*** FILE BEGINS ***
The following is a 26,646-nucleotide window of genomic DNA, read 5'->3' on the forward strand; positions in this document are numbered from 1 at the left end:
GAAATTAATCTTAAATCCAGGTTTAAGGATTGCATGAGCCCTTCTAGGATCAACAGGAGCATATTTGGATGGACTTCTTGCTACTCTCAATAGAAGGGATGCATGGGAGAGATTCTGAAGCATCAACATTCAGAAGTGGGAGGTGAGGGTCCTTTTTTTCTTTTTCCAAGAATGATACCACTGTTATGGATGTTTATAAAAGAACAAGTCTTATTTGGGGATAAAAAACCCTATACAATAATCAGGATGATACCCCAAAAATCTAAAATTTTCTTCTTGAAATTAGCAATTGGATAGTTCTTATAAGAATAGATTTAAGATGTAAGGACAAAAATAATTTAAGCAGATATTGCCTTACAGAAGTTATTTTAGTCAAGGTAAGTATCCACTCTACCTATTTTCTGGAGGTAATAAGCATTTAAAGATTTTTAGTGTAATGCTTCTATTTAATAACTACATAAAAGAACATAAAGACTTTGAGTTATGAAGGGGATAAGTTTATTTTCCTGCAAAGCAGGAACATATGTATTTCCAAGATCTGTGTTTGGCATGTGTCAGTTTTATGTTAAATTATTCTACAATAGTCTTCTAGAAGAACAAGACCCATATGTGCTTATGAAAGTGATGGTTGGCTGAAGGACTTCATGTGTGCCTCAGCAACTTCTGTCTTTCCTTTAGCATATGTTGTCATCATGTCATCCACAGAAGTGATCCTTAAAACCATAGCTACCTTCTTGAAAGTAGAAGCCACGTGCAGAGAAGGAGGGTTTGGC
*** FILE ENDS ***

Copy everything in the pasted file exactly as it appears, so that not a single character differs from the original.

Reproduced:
The following is a 26,646-nucleotide window of genomic DNA, read 5'->3' on the forward strand; positions in this document are numbered from 1 at the left end:
GAAATTAATCTTAAATCCAGGTTTAAGGATTGCATGAGCCCTTCTAGGATCAACAGGAGCATATTTGGATGGACTTCTTGCTACTCTCAATAGAAGGGATGCATGGGAGAGATTCTGAAGCATCAACATTCAGAAGTGGGAGGTGAGGGTCCTTTTTTTCTTTTTCCAAGAATGATACCACTGTTATGGATGTTTATAAAAGAACAAGTCTTATTTGGGGATAAAAAACCCTATACAATAATCAGGATGATACCCCAAAAATCTAAAATTTTCTTCTTGAAATTAGCAATTGGATAGTTCTTATAAGAATAGATTTAAGATGTAAGGACAAAAATAATTTAAGCAGATATTGCCTTACAGAAGTTATTTTAGTCAAGGTAAGTATCCACTCTACCTATTTTCTGGAGGTAATAAGCATTTAAAGATTTTTAGTGTAATGCTTCTATTTAATAACTACATAAAAGAACATAAAGACTTTGAGTTATGAAGGGGATAAGTTTATTTTCCTGCAAAGCAGGAACATATGTATTTCCAAGATCTGTGTTTGGCATGTGTCAGTTTTATGTTAAATTATTCTACAATAGTCTTCTAGAAGAACAAGACCCATATGTGCTTATGAAAGTGATGGTTGGCTGAAGGACTTCATGTGTGCCTCAGCAACTTCTGTCTTTCCTTTAGCATATGTTGTCATCATGTCATCCACAGAAGTGATCCTTAAAACCATAGCTACCTTCTTGAAAGTAGAAGCCACGTGCAGAGAAGGAGGGTTTGGC